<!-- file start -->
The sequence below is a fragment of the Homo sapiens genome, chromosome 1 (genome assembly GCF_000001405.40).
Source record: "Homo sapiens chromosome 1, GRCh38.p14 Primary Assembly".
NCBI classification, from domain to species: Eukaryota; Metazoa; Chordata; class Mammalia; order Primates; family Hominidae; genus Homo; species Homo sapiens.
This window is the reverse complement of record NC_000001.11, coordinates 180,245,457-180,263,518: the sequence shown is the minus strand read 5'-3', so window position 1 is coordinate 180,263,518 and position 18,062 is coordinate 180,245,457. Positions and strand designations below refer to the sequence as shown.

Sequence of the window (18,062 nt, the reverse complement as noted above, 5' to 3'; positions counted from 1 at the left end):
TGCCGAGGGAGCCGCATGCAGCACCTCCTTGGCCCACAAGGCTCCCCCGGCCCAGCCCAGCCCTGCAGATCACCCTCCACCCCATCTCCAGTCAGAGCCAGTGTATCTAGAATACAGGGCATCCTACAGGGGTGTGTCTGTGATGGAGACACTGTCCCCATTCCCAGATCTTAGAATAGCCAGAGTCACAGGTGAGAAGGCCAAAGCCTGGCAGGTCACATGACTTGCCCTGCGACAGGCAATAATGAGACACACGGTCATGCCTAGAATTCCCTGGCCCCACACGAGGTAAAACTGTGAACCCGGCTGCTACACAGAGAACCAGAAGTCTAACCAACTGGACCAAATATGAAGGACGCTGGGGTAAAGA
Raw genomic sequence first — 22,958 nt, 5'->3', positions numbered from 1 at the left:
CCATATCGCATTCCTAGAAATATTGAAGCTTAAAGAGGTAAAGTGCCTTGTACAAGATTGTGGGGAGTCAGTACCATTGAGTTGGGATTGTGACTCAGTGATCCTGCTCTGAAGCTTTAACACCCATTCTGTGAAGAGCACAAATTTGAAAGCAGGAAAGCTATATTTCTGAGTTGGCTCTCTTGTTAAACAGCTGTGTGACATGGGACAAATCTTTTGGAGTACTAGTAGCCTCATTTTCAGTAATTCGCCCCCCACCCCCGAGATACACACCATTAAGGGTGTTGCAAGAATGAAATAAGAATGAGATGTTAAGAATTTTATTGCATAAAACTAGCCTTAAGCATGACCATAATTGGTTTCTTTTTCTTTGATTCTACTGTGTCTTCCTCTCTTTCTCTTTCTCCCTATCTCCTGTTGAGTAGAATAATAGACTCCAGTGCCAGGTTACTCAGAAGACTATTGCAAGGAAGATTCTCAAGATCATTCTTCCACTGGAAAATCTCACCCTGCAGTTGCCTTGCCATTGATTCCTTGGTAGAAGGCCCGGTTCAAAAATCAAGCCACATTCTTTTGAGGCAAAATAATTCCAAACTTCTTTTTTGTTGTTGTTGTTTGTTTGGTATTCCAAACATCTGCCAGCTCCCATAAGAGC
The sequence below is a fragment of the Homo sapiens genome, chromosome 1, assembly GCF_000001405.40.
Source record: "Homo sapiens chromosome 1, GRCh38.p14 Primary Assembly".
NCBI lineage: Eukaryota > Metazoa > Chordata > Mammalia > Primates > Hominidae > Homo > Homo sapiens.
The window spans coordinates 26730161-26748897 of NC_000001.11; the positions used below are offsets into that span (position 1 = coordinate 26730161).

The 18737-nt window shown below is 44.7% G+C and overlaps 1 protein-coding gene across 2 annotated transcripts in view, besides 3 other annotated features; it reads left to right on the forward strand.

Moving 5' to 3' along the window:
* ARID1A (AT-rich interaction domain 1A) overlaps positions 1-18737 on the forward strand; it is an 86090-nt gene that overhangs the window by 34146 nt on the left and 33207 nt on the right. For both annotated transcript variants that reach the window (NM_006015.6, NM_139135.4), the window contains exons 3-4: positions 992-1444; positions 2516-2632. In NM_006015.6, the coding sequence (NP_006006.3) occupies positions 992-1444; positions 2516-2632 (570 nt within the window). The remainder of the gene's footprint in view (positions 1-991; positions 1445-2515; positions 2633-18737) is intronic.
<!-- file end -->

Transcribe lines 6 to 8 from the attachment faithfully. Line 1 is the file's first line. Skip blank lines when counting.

TGCCGAGGGAGCCGCATGCAGCACCTCCTTGGCCCACAAGGCTCCCCCGGCCCAGCCCAGCCCTGCAGATCACCCTCCACCCCATCTCCAGTCAGAGCCAGTGTATCTAGAATACAGGGCATCCTACAGGGGTGTGTCTGTGATGGAGACACTGTCCCCATTCCCAGATCTTAGAATAGCCAGAGTCACAGGTGAGAAGGCCAAAGCCTGGCAGGTCACATGACTTGCCCTGCGACAGGCAATAATGAGACACACGGTCATGCCTAGAATTCCCTGGCCCCACACGAGGTAAAACTGTGAACCCGGCTGCTACACAGAGAACCAGAAGTCTAACCAACTGGACCAAATATGAAGGACGCTGGGGTAAAGA
Raw genomic sequence first — 22,958 nt, 5'->3', positions numbered from 1 at the left:
CCATATCGCATTCCTAGAAATATTGAAGCTTAAAGAGGTAAAGTGCCTTGTACAAGATTGTGGGGAGTCAGTACCATTGAGTTGGGATTGTGACTCAGTGATCCTGCTCTGAAGCTTTAACACCCATTCTGTGAAGAGCACAAATTTGAAAGCAGGAAAGCTATATTTCTGAGTTGGCTCTCTTGTTAAACAGCTGTGTGACATGGGACAAATCTTTTGGAGTACTAGTAGCCTCATTTTCAGTAATTCGCCCCCCACCCCCGAGATACACACCATTAAGGGTGTTGCAAGAATGAAATAAGAATGAGATGTTAAGAATTTTATTGCATAAAACTAGCCTTAAGCATGACCATAATTGGTTTCTTTTTCTTTGATTCTACTGTGTCTTCCTCTCTTTCTCTTTCTCCCTATCTCCTGTTGAGTAGAATAATAGACTCCAGTGCCAGGTTACTCAGAAGACTATTGCAAGGAAGATTCTCAAGATCATTCTTCCACTGGAAAATCTCACCCTGCAGTTGCCTTGCCATTGATTCCTTGGTAGAAGGCCCGGTTCAAAAATCAAGCCACATTCTTTTGAGGCAAAATAATTCCAAACTTCTTTTTTGTTGTTGTTGTTTGTTTGGTATTCCAAACATCTGCCAGCTCCCATAAGAGC